An unprecedented 1 trillion dollars will be spent on medications in 2014, and experts believe that number will hit 1.2 trillion dollars by 2017. The IMS Institute for Healthcare Informatics released these figures in an annual review. They cited a dismal period of growth in 2013 due in part to limited economic expansion and a period of patent expirations.
The expected growth in the drug industry is the result of several worldwide factors. Developed countries will target areas of oncology, diabetes medications and treatments for inflammatory conditions, which reflect both the aging population and the ever-present obesity crisis in the US. Developing nations will see a rise in markets for pain medications, which reflect a more affordable method of treating pain rather than the underlying problem.
Increased access to healthcare is another major factor that boosts the market for medication sales. The Affordable Care Act will likely lead to increased spending in the US, while China looks to increase universal coverage as well.
By 2020 the country hopes to provide healthcare coverage to its 1.35 billion citizens. Thanks to Japan’s aging population, the government recently mandated that 60 percent of prescription drugs become available as generics by 2018, which will double the amount of generics currently on the market.
New and improved drugs will also be hitting the market over the next few years. The FDA is expected to approve 35 New Molecular Entities each year through 2019. New Molecular Entities will be used either alone or with other medications to treat both specialized and common diseases. They contain previously unapproved FDA molecules and will allow researchers to treat current diseases in new ways.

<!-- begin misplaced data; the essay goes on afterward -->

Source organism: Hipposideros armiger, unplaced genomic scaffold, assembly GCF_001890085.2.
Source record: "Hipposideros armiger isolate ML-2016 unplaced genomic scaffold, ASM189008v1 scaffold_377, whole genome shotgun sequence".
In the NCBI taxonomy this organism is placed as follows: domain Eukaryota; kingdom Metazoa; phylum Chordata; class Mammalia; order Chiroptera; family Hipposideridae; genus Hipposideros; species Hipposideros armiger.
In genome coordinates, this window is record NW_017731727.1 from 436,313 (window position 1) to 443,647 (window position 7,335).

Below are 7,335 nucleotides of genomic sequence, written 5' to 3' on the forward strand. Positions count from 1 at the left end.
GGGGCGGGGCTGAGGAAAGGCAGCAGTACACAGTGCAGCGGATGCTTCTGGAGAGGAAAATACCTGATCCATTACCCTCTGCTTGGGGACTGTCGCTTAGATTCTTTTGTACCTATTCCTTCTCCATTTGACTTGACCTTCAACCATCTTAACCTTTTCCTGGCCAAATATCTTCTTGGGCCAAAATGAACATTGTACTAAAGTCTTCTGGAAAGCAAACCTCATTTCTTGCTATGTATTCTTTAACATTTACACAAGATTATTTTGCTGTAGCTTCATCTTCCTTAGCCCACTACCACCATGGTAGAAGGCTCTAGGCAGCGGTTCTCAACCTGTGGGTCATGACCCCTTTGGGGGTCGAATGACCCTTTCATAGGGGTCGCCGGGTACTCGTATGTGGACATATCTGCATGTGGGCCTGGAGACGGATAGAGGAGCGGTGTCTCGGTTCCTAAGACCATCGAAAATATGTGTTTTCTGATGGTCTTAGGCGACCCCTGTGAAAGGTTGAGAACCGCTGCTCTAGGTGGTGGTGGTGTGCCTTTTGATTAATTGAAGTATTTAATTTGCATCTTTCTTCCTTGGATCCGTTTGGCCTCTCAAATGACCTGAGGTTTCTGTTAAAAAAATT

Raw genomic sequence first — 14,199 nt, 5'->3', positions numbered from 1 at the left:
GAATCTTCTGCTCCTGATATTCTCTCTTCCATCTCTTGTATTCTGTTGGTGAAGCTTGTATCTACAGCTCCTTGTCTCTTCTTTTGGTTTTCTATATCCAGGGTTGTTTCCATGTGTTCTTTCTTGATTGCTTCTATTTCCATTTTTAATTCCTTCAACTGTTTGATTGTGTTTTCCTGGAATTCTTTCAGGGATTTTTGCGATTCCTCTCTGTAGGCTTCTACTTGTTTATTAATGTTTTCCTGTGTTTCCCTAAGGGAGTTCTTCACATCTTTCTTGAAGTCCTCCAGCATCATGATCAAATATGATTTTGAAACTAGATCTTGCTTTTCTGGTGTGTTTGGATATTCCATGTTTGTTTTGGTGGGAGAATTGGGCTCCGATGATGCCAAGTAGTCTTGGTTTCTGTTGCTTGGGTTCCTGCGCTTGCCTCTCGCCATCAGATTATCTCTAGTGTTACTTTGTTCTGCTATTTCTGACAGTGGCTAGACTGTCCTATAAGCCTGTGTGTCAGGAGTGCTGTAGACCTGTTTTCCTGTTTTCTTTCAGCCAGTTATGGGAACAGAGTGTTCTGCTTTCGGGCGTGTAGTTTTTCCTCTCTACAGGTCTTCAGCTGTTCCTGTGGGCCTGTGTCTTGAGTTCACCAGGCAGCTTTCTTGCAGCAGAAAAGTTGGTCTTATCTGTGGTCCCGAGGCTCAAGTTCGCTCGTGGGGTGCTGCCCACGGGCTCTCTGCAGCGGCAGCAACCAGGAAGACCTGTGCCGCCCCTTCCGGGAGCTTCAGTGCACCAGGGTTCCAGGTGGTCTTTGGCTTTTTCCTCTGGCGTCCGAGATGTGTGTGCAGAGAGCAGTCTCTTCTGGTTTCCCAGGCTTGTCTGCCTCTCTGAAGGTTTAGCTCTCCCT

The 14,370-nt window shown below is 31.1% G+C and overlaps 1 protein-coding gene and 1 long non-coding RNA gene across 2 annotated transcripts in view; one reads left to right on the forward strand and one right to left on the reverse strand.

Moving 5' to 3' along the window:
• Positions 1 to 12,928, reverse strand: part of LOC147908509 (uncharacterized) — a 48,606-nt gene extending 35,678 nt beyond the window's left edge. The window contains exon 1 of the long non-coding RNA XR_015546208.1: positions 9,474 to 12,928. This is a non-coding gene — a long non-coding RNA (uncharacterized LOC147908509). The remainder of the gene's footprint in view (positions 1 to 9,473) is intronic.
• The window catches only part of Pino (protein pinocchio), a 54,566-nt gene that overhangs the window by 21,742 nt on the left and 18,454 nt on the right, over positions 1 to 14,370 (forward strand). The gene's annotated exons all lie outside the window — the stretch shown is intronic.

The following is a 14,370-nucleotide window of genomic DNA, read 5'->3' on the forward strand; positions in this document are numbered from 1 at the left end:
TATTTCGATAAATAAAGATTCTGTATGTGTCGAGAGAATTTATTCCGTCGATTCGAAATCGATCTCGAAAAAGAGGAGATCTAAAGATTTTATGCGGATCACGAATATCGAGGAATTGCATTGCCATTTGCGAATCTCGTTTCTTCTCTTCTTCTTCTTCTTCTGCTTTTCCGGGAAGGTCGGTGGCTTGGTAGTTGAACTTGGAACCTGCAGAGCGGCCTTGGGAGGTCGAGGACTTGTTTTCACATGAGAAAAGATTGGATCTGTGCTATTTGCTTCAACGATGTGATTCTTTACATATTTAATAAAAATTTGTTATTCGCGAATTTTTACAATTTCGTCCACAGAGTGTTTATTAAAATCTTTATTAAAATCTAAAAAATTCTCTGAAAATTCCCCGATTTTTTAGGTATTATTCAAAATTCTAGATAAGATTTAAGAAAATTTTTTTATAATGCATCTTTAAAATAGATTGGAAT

Specialty medications will also begin hitting the market next year. The development of biologics will account for a 30 percent increase in spending over the next five years. These specialty medications are derived from living organisms and can produce enzymes, proteins or other molecular entities that can promote healing effects. Biologics will more than likely target specific diseases such as cancer, arthritis, hepatitis C, and multiple sclerosis and should be available by 2017.
In terms of controlling and treating certain illnesses, the expansion of the drug market could help millions of individuals worldwide. However, the development of new drugs won’t solve the world’s health problems.
In 2012, FDA approved two new weight-loss medications that have yet to reverse the obesity epidemic in the US. Since many conditions can be treated with lifestyle changes, the development of new drugs may not be all they’re cracked up to be if they keep people from changing their behaviors.
And there’s also the side-effect aspect to consider as the long-term effects of new drugs won’t be known for years. The bottom line is that for certain cancers or conditions, the expanding drug market may be the answer, but don’t look for a new pill to cure all that ails you.
-The Alternative Daily